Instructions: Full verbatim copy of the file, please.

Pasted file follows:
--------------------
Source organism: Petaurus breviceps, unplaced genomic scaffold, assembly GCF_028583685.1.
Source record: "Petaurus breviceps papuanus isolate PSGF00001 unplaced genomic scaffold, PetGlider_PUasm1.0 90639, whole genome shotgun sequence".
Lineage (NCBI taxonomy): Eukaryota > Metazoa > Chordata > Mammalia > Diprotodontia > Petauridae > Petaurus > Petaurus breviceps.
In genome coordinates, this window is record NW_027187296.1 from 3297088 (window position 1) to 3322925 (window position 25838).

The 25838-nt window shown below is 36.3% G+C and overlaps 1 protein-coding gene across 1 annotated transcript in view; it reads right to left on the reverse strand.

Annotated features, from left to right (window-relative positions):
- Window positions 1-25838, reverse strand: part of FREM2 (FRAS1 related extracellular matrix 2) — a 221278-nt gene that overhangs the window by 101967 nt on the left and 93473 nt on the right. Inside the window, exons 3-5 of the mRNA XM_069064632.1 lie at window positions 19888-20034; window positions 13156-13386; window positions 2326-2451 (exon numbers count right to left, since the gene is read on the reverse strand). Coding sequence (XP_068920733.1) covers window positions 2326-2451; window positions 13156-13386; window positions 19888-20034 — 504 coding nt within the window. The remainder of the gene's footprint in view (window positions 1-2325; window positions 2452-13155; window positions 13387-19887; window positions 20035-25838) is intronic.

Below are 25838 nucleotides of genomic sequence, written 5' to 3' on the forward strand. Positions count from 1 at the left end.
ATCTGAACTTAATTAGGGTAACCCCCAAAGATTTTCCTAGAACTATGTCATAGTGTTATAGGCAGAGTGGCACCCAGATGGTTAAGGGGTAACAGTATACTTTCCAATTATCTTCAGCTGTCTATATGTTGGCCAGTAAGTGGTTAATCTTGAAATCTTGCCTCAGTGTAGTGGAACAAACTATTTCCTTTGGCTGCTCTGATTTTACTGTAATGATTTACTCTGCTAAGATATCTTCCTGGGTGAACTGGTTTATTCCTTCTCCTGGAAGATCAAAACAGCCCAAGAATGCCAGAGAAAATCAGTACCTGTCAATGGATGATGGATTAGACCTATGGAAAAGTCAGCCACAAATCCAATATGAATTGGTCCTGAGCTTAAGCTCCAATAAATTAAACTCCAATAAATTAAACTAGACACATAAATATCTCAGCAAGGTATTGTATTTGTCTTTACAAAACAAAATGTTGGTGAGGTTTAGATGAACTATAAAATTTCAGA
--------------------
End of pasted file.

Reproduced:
Source organism: Petaurus breviceps, unplaced genomic scaffold, assembly GCF_028583685.1.
Source record: "Petaurus breviceps papuanus isolate PSGF00001 unplaced genomic scaffold, PetGlider_PUasm1.0 90639, whole genome shotgun sequence".
Lineage (NCBI taxonomy): Eukaryota > Metazoa > Chordata > Mammalia > Diprotodontia > Petauridae > Petaurus > Petaurus breviceps.
In genome coordinates, this window is record NW_027187296.1 from 3297088 (window position 1) to 3322925 (window position 25838).

The 25838-nt window shown below is 36.3% G+C and overlaps 1 protein-coding gene across 1 annotated transcript in view; it reads right to left on the reverse strand.

Annotated features, from left to right (window-relative positions):
- Window positions 1-25838, reverse strand: part of FREM2 (FRAS1 related extracellular matrix 2) — a 221278-nt gene that overhangs the window by 101967 nt on the left and 93473 nt on the right. Inside the window, exons 3-5 of the mRNA XM_069064632.1 lie at window positions 19888-20034; window positions 13156-13386; window positions 2326-2451 (exon numbers count right to left, since the gene is read on the reverse strand). Coding sequence (XP_068920733.1) covers window positions 2326-2451; window positions 13156-13386; window positions 19888-20034 — 504 coding nt within the window. The remainder of the gene's footprint in view (window positions 1-2325; window positions 2452-13155; window positions 13387-19887; window positions 20035-25838) is intronic.

Below are 25838 nucleotides of genomic sequence, written 5' to 3' on the forward strand. Positions count from 1 at the left end.
ATCTGAACTTAATTAGGGTAACCCCCAAAGATTTTCCTAGAACTATGTCATAGTGTTATAGGCAGAGTGGCACCCAGATGGTTAAGGGGTAACAGTATACTTTCCAATTATCTTCAGCTGTCTATATGTTGGCCAGTAAGTGGTTAATCTTGAAATCTTGCCTCAGTGTAGTGGAACAAACTATTTCCTTTGGCTGCTCTGATTTTACTGTAATGATTTACTCTGCTAAGATATCTTCCTGGGTGAACTGGTTTATTCCTTCTCCTGGAAGATCAAAACAGCCCAAGAATGCCAGAGAAAATCAGTACCTGTCAATGGATGATGGATTAGACCTATGGAAAAGTCAGCCACAAATCCAATATGAATTGGTCCTGAGCTTAAGCTCCAATAAATTAAACTCCAATAAATTAAACTAGACACATAAATATCTCAGCAAGGTATTGTATTTGTCTTTACAAAACAAAATGTTGGTGAGGTTTAGATGAACTATAAAATTTCAGA